“Until the scheme is redesigned to allow for continuously safe cycling, we feel unable to comment on the detailed proposals. Instead we propose an alternative separate route that is largely parallel to the Leeds Road.
“We need to be confident that residents and school students will use this route. The criteria for an acceptable route is one that would be suitable for a school pupil who has achieved Bikeabilty level 3 which ‘equips riders with the skill and confidence to ride in more challenging roads and traffic situations – busier streets, queuing traffic, complex junctions and roundabouts. It also includes planning routes for safe cycling.’”
In its overview paper, HCS says: “The basic principles of the scheme are not in line with the Leeds City Region Climate Change Emergency policies. If implemented this scheme will make it more difficult to achieve the 2038 zero emissions target adopted by the West Yorkshire Combined Authority.
By David Wyles
I start by thanking colleagues on the committee and our members for their contribution to the many and various events we organised over the year. The range of work, from speaker events to the town centre clean up, from environmental workshops to participation in partnerships such as Discover Huddersfield, has demonstrated that HCS is a strong and influential ‘voice’ for the town.
Sadly, one of HCS’s leading members, former President Richard Ward, who had been instrumental in driving, guiding and initiating many elements of our work over many years, passed away in September 2019.
In July 2019 Kirklees Council unveiled its Blueprint for the town centre. Amidst growing concerns and, indeed, despair regarding the declining fortunes of the centre, HCS played an active role in submitting its views and establishing a working dialogue with senior Council officers. Proposals were augmented by other initiatives regarding shopfront and highway improvements and whilst there have been disagreements concerning specific details and frustration over slow progress, the society is pleased to have established itself as a ’critical friend’ of the Council.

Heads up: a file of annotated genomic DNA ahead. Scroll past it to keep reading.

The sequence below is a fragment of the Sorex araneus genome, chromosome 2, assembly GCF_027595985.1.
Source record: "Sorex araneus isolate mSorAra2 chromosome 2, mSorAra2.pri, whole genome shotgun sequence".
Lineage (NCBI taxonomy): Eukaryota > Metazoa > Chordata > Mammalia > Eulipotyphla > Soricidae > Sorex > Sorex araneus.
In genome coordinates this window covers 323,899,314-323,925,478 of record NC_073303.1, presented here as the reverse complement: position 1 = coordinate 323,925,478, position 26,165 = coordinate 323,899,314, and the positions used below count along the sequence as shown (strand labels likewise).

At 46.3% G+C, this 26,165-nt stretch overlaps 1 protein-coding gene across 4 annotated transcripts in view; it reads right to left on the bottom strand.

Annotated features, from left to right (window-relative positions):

Finally, I should like to emphasise the society’s broadening goals in respect of our work and the town’s future. In the past, civic societies have concentrated to a very large degree on the built heritage of their areas of interest. By recognising that heritage alone will not preserve or enhance the town for citizens of today and the future, HCS has expanded its remit to encompass issues including transport, the climate emergency, partnership with other organisations and improved communications. The following resume outlines this broader approach and at the end I summarise some of the challenges for 2020 and beyond.
Planning and Development Issues
Detailed comments have been submitted to Kirklees regarding several major applications, namely:
Castle Hill. Objections and concerns lodged and publicised with regard to both the current proposals and the manner by which Kirklees Council has dealt with significant changes to the planning application as an amendment to previous plans. Co-ordination has also taken place with other groups and organisations opposed to the proposals.
George Hotel. Support for the application for hotel and ancillary uses. However, HCS appreciates that the viability of the scheme will be undermined, unless those proposals to link the station and St George’s Square to the railway warehouse and adjacent land are implemented, as suggested in the Blueprint.